Monday, March 18, 2013
The Online Healthcare Innovation Forum: No Guts, No Glory, It Depends on The StoryIt’s the same old story, the fight for love and glory.
Lyrics to popular song
With health reform and physicians, it may not be the same old story, the fight for the love of your patient, Marcus Welby style, it may be the glory of being part of an integrated health care organization.
At least, that’s what I read into a story by Philip Betbeze, in the March 15 Health Leaders Media. The story, titled “Leaders Reform, Laggards Comply, “ quotes Paul Keckley, executive director of Deloitte Center for Health Solutions.
In the story, Keckley says if health executives are to succeed in forming Accountable Care Organizations, they will have to show guts and determination and place their bets on collaboration with physicians rather than just avoiding penalties for not forming ACOs or not complying with penalties that Obamacare imposes.
These executives will have to believe that future organizations will be paid by capitation, bundled fees, and that these organizations will require more primary care physicians, more midlevel practitioners, and more strategies to enforce collaboration. They will have to be active rather than passive in committing hospitals and doctors into the collaborative mode. ACOs, says Keckley, are a race to form lower cost delivery platforms and the organizations who have the guts and determination ot create those organizations.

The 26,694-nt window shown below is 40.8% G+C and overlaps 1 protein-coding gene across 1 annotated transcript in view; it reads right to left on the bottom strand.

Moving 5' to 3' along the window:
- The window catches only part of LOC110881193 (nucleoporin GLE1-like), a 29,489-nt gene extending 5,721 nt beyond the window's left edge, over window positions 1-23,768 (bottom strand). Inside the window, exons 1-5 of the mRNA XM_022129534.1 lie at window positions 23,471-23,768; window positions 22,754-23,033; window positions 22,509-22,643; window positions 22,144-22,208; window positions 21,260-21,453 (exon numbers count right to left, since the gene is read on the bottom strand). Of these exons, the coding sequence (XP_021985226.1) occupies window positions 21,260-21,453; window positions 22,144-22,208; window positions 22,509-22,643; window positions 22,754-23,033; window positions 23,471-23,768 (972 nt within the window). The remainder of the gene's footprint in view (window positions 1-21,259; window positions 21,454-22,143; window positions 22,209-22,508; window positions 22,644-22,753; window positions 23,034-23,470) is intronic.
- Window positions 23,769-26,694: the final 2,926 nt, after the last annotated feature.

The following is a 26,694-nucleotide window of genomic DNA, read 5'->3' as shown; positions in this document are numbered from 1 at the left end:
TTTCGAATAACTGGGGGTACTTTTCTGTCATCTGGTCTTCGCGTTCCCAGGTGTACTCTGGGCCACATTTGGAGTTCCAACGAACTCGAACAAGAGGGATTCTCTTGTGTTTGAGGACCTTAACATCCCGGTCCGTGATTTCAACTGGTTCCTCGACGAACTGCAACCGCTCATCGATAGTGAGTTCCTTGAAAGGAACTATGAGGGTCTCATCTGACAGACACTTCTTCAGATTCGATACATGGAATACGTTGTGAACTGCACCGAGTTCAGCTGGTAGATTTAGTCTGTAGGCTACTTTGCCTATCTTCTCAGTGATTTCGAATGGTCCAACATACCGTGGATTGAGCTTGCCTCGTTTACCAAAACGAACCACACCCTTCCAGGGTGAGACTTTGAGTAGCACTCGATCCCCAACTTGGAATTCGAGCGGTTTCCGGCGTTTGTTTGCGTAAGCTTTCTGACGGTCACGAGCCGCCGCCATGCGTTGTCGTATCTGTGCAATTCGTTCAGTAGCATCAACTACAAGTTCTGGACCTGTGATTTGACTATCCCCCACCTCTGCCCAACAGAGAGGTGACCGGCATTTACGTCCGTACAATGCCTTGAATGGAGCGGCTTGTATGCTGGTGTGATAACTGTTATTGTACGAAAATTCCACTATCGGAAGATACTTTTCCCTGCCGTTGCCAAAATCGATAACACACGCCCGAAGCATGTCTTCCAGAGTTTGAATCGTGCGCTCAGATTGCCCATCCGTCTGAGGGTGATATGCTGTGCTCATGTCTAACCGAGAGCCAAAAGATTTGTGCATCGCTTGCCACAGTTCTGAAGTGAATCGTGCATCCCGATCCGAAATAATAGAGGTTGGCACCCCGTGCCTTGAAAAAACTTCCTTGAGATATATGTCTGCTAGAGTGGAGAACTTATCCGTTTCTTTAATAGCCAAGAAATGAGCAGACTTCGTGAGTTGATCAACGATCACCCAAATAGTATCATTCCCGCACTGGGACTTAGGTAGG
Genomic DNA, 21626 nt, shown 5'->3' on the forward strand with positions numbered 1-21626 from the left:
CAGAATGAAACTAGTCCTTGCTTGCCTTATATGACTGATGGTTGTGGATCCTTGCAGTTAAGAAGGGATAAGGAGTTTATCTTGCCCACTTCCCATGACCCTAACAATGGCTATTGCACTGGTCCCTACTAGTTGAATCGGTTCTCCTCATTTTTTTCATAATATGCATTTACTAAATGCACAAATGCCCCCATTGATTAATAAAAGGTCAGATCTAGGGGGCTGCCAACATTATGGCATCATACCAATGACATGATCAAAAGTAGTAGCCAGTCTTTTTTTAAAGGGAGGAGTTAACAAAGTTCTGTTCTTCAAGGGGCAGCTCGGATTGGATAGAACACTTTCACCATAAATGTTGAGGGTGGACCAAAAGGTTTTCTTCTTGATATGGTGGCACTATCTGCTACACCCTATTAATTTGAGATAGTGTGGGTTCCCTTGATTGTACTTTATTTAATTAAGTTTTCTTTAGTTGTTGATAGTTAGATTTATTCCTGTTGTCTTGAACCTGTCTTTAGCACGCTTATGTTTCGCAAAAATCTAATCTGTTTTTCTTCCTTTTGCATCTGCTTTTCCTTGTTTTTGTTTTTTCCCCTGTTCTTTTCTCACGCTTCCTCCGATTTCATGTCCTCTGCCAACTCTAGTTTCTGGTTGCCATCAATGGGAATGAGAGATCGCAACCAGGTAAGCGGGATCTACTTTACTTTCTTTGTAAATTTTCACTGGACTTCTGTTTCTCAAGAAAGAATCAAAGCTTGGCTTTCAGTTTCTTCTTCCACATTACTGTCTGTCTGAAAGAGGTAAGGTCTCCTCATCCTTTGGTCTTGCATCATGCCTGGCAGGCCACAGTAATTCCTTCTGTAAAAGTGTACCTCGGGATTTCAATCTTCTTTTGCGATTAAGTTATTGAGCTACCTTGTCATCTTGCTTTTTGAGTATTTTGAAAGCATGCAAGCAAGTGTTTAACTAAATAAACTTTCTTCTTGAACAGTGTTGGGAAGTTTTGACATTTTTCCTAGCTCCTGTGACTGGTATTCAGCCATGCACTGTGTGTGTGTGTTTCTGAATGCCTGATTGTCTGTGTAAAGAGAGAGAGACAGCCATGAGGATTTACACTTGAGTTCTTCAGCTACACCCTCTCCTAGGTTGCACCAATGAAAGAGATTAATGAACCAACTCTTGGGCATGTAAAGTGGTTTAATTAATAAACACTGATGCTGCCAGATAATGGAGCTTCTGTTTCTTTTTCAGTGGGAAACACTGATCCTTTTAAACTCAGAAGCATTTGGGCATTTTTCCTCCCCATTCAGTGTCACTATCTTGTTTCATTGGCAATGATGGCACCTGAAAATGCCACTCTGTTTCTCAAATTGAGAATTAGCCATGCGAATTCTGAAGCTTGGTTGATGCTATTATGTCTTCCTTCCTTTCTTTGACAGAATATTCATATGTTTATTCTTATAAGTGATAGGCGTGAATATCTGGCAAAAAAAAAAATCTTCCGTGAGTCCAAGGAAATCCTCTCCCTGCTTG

Keckley may be right, but there are other races going on. And that is, the race for physicians to form concierge and other forms of cash only practices, with much lower overhead costs and with a much more personal relationship with patients. The other race is employers and employess racing to jointhealth savinngs accountable with hihg deductibles and lower premiums rather than staying in HMOs and PPOs.
This is not a phenomenon to be dismissed out of hand. I was speaking to Jeff Hogan, an insurance agent in Farmington, Connecticut, and he tells me 80% of the policies he sells are health savings accounts rather than for traditional HMOs or PPOs.
Hogan is not alone. Today’s March 18 Wall Street Journal reports that in the new online marketplace, 39% of workers have chosen higher-deductible plans, up from 12% in2012, while the number choosing HMOs, dropped from 18% to 14%, and those picking PPOs plunged from 70% to 47%. To save money on premiums, and to set aside money for their future, workers are willing to take on health-cost riskto opt for cheaper plans, and rely on their own judgment on what clinical services to pay for.
Tweet: The race is on to create lower health care organizations. These may take the form of ACOs, HSAs, or cash only practices.